USD rates pushing higher this morning with the 10-year U.S. Treasury yield rising 3.5bps, as of this writing, due to renewed hope of a fiscal stimulus deal before the upcoming U.S. election providing investors relief that both Democrats and Republicans continue to speak. Further fueling investor optimism was data overnight from China, the second-largest economy, that showed the economy grew 4.9% in the third quarter. U.S. equity futures point to a higher open with the S&P 500 pointing 0.85% higher pre-market open.
Supply Constraints May be Abating
- Core inflation in September was held down by weakness in the services sector, despite a further surge in used vehicle prices of +6.7% MoM — the largest gain since 1969. This may suggest that the previous upward pressure on prices due to supply constraints may be abating.
- Core consumer prices rose by a nominal 0.2% MoM after surging by 0.6% MoM in July and a further 0.4% in August.
- Annual core CPI inflation unchanged was unchanged at 1.7%.
Consumer Spending Remain Solid
- Retail sales had an unexpectedly strong 1.9% rise in retail sales for the month of September suggesting the economy was carrying more momentum into Q4 than anticipated, defying fears that the expiry of enhanced unemployment benefits in July would hurt the economy.
- Sales at gas stations rose 1.5% MoM as well as a 3.6% increase in auto sales.
- Clothing sales rose 11% MoM, likely due to a return to seasonal norms in September after an unusually warm summer.
- Unsurprisingly, as bars and restaurants remained open, the sector saw a 2.1% MoM increase in consumer spending, though still 15% short of pre-pandemic levels.
Manufacturing Output Remains Low
- Industrial Production fell in September 0.6% MoM partly due to a 5.6% MoM fall in utility output. The mining sector saw a surprise 1.7% MoM gain — driven by crude oil extraction and mining support.
- The primary drag on headline production was a 0.3% MoM fall in manufacturing output, due to big falls in computers & electronics and motor vehicle production. While previous months’ gains were revised up slightly, this leaves manufacturing output more than 6% below its pre-pandemic level and lagging well behind the recovery we are seeing in consumer consumption.
- While the low reading continues to be a concern that the industrial recovery appears to be stalling, it isn’t necessarily a sign that the broader economic recovery is in jeopardy when we know that retail sales rose strongly last month. We expect manufacturing output to pick up soon given the strong consumer demand though the resurgence of new COVID cases poses a further downside risk.
Bet on Inflation Trade Takes Off
Positioning on options on eurodollar futures, contracts that are used to hedge against future yield curve changes, have steadily increased in size over the past week. The strategy is likely based on the thought that a significant fiscal-spending package will increase the velocity of a post-COVID economic rebound which would push inflation towards the Fed’s goal. Investment managers have spent nearly one-million in option premium with a payoff that could earn them a return of 50x. Similarly in the corporate hedging space, markets have not fully priced in a steeper yield curve as seen in the forward LIBOR curves. Downside risk continues to be negative rates, though Fed officials have repeatedly said they do not want or plan to take action.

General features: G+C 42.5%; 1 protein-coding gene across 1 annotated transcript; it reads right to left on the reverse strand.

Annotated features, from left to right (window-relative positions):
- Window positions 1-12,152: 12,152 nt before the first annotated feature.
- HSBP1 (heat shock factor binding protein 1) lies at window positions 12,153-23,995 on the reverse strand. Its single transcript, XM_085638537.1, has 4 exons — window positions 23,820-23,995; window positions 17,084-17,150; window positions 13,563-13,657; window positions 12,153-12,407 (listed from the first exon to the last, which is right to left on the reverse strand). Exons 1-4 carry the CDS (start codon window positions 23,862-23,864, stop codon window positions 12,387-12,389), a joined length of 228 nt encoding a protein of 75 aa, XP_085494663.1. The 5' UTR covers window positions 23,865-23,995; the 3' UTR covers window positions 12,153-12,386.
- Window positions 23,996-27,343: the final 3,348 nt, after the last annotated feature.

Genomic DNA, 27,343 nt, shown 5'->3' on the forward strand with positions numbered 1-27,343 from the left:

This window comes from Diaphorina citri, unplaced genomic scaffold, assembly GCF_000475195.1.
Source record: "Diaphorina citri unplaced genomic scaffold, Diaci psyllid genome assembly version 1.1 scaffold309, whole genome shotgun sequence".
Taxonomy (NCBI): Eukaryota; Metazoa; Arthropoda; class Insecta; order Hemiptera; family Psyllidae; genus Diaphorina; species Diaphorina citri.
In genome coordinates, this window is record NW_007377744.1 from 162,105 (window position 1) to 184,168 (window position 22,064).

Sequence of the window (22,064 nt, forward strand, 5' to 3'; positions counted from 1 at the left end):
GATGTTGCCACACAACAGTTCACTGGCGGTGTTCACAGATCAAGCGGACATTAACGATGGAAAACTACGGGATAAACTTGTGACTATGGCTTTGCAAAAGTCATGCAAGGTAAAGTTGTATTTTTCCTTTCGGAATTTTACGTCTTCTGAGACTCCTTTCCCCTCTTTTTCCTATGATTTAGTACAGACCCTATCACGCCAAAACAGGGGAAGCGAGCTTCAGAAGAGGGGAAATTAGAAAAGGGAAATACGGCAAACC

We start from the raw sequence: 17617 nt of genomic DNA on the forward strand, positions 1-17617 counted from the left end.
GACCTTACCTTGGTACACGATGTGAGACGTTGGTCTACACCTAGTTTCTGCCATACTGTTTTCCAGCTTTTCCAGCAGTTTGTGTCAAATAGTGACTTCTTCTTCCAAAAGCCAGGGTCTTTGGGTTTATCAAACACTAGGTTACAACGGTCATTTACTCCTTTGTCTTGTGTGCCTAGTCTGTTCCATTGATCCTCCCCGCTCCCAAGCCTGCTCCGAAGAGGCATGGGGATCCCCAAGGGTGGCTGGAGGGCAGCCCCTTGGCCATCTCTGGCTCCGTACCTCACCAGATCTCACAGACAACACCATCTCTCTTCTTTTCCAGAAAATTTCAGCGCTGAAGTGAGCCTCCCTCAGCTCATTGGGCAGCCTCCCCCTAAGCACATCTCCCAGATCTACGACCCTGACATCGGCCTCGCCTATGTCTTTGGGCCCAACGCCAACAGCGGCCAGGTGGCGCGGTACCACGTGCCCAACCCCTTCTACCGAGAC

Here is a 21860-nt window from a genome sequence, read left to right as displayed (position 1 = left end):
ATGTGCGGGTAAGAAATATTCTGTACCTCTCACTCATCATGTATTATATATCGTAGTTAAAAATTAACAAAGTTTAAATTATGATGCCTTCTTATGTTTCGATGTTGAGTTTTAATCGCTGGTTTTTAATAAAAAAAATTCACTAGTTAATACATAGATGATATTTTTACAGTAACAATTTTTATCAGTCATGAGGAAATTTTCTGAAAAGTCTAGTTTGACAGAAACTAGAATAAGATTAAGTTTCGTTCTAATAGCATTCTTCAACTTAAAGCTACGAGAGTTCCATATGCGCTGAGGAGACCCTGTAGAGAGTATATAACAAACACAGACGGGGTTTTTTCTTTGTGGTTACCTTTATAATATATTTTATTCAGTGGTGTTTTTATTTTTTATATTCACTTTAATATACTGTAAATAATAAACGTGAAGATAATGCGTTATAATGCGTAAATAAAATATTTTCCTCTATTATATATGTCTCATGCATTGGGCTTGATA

Weighing heavily on the broader market are:
- The U.S. November Elections
- While the election risk is somewhat abating due to recent polls, one can recall the polls taken in 2016 that didn’t quite pan out in the U.S. or UK.
- Investors and traders are bracing for a volatile election year as the ultimate Presidential and Senate winners may not be known until December, pushing out typical November hedges into December and January 2021.
- U.S. fiscal stimulus package
- Nancy Pelosi, the speaker of the House, set a Tuesday deadline for more progress with the White House. President Donald Trump renewed his offer to go beyond the $1.8 trillion currently on the table.
- We may see long-end rates push higher, on inflation expectations, should Congress agree on a $2 trillion+ fiscal stimulus plan.
- U.S.-China relations, as both countries fight on everything from trade to defense issues, monetary policy, and the coronavirus.
- Second Coronavirus wave
- Global coronavirus cases surge past 40 million.
- While there are numerous potential COVID-19 vaccines and therapeutics currently being developed, the limited production capabilities, timing, and acceptance for people to receive the medical solutions are of concern and could be drawn out to the end of 2021.
Up ahead this week:
|MONDAY, October 19|
|10:00 AM||NAHB home builders’ index||Oct.||83.00|
|TUESDAY, October 20|
|8:30 AM||Housing starts (SAAR)||Sept.||1.416 million|
|8:30 AM||Building permits (SAAR)||Sept.||1.476 million|
|WEDNESDAY, October 21|
|2:00 PM||Beige Book|
|THURSDAY, October 22|
|8:30 AM||Initial jobless claims (regular state program, SA)||Oct. 17||898,000|
|8:30 AM||Initial jobless claims (total, NSA)||Oct. 17||1.26 million|
|8:30 AM||Continuing jobless claims (regular state program)||Oct. 10||10.02 million|
|8:30 AM||Continuing jobless claims (total, NSA)||Oct. 3||25.29 million|
|10:00 AM||Existing home sales (SAAR)||Sept.||6.00 million|
|10:00 AM||Index of leading economic indicators||Sept.||1.20%|
|FRIDAY, October 23|
|9:45 AM||Markit manufacturing PMI (flash)||Oct.||53.20|
|9:45 AM||Markit services PMI (flash)||Oct.||54.60|